The cultural and scientific achievements of the Ottoman Empire

Table of Content

The Ottoman Empire, which lasted for almost 700 years (from 27 July 1299 to 29 October 1923), made numerous important cultural and scientific advancements. However, only a few individuals throughout history can truly be considered as polymaths – those who possess exceptional expertise and have achieved significant accomplishments in multiple fields. One influential polymath of the Ottoman Empire was Taqi al-Din Muhammad ibn Ma’ruf (Takyuiddin) (1526-1585), whose extensive scientific achievements continue to shape our society. It is peculiar that he remains relatively unknown to the general public in Western civilization.

Scientific achievements

Although figures such as Newton, Aristotle, Da Vinci, and Copernicus are widely recognized for their scientific achievements and cultural contributions in our contemporary society, Taqi al-Din is frequently disregarded. Even though he was acclaimed as “The greatest scientist on earth” during the Ottoman Empire era, his legacy remains relatively obscure.

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Taqi al-Din, a polymath, was skilled in astronomy, astrology, engineering, medicine, botany, zoology, mathematics, watchmaking, theology and invention. He authored more than ninety books encompassing these fields. However, only 24 of his works have endured to the present day.

Taqi al-Din, an inventor, played a crucial role in the development of early practical steam turbine engines. His groundbreaking book on this subject ultimately paved the way for more advanced steam engines in the 17th century. The groundwork he established with his initial steam turbines eventually led to the creation of the contemporary steam turbine, which currently generates 80% of global electrical power.

The mechanical alarm clock and spring-driven astronomical clock were revolutionary inventions, surpassing the previous timekeeping devices used during that era. During the 16th century, these inventions were regarded as the most significant advancements in the field of Astronomy.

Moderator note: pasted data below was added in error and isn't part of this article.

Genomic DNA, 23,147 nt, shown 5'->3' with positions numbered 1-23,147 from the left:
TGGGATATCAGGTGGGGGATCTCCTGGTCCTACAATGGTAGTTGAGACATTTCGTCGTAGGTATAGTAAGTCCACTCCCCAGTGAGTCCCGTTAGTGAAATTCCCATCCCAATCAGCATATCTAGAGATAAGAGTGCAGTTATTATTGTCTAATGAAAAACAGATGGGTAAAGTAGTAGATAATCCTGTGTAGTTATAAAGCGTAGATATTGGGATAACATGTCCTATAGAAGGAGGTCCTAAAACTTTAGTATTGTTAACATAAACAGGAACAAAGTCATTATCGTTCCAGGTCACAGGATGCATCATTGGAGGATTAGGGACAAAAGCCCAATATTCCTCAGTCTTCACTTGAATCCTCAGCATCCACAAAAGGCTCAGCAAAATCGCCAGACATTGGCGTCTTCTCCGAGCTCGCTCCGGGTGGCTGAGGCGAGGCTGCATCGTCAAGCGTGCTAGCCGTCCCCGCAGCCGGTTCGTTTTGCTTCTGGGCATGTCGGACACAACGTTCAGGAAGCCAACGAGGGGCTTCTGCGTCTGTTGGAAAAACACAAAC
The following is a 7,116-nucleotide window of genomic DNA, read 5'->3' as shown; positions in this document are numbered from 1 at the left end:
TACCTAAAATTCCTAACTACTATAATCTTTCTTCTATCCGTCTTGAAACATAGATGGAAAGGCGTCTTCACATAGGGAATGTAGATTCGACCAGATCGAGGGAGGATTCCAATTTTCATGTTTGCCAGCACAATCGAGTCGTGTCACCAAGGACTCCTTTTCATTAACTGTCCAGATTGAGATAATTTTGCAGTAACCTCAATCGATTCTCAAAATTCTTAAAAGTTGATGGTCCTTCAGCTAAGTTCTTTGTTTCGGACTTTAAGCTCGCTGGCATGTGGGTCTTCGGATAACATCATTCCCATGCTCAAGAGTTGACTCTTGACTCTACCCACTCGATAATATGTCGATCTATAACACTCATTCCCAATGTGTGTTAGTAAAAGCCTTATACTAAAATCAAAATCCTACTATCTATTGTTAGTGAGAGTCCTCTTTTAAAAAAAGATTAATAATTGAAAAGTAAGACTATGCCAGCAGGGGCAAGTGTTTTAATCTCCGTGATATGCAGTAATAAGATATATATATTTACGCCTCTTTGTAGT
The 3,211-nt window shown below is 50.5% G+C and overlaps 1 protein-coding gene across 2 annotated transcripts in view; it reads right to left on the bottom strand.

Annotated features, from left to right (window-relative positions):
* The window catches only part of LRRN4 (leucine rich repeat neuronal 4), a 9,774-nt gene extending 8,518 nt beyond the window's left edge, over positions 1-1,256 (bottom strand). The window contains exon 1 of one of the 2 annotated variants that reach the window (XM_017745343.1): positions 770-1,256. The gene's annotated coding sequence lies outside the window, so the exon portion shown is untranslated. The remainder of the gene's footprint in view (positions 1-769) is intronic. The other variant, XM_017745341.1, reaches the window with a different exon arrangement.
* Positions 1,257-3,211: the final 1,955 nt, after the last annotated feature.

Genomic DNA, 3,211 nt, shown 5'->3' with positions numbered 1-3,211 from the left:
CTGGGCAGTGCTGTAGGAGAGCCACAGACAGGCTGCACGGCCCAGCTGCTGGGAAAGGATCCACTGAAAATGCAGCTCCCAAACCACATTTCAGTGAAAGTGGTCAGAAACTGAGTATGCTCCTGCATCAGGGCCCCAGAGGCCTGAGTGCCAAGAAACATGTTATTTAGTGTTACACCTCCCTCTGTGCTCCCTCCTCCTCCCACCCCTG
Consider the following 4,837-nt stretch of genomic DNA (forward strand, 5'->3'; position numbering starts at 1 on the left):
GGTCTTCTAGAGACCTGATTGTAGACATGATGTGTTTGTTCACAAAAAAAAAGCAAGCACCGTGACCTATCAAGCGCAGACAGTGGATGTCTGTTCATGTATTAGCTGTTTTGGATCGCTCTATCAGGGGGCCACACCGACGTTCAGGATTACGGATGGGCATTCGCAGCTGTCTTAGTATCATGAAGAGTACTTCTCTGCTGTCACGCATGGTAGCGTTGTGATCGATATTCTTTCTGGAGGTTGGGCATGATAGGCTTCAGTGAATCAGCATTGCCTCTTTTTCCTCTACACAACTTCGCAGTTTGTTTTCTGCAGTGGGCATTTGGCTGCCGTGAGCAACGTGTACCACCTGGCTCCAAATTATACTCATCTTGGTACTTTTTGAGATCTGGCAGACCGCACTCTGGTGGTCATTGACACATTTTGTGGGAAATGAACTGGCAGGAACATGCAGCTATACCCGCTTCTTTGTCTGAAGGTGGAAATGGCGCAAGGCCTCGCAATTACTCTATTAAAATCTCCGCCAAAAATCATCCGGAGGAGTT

Taqi al-Din, a renowned scholar, made significant contributions to optics. His remarkable treatise focused on various aspects such as vision, light’s properties and refraction, the eye’s structure, and the connection between light and color. His groundbreaking findings were exceptionally advanced, as he was the first to elucidate the formation of color through the reflection and refraction of light. Notably, this occurred two centuries prior to Sir Isaac Newton’s similar research.

Taqi al Din and other scientists of the Ottoman Empire made numerous discoveries, inventions, and achievements worth mentioning. For instance, Ali Qushji significantly contributed to Astronomy. Qushji distinguished natural philosophy from astronomy, resulting in the perception of astronomy as a fully mathematical science devoid of speculations. Additionally, he enhanced the planetary model and proposed an alternative model for Mercury.

Cultural achievements

During the Ottoman Empire, there was a period of great innovation and flourishing culture. Some argue that this time even rivaled the artistic and literary achievements of the European Renaissance. Suleiman the Magnificent’s prosperous reign encouraged the development of various forms of art including architecture, carpet weaving, poetry, ceramics, and more.

The Architecture during this period is particularly fascinating due to the innovative techniques and spatial solutions that were developed. These discoveries resulted in the construction of remarkable buildings that serve as excellent representations of the Ottoman Empire. One notable example is the Selim Mosque, designed by Sinan, the greatest architect of that time. Some of Sinan’s works are now regarded as masterpieces due to their simple yet clear design. Ottoman architecture stands out for not only incorporating Islamic artistic traditions but also merging them with European influences, resulting in something truly spectacular. While mosques and mausoleums are the defining monuments of Ottoman architecture, other significant structures were also erected. For instance, Sinan was responsible for designing 312 public buildings, including schools, palaces, hospitals, and public baths.

The Ottoman Empire’s literary accomplishments primarily revolved around Diwan poetry, a collection of poems. This highly ritualized and sacred art form adhered to Islamic forms and rules, even though it was produced by Turkish intellectuals. Diwan poetry predominantly consisted of lyrical compositions, such as gazels that explored illicit and unattainable love, as well as kasîdes that focused on a single central subject, typically serving theological and moral purposes.

During its golden age, the Ottoman Empire experienced a flourishing of art. Notable advancements were made in carpets, calligraphy, and ceramics. These exquisite creations portray the grandeur of Ottoman society and continue to captivate viewers today.

While the recognition of the Ottoman Empire’s scientific and cultural contributions is limited, it is important to acknowledge their significant influence on our contemporary society. By bridging the gap between the past and present, we can better understand our collective heritage and foster appreciation for diverse cultures in today’s world.

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The cultural and scientific achievements of the Ottoman Empire. (2017, Jul 22). Retrieved from

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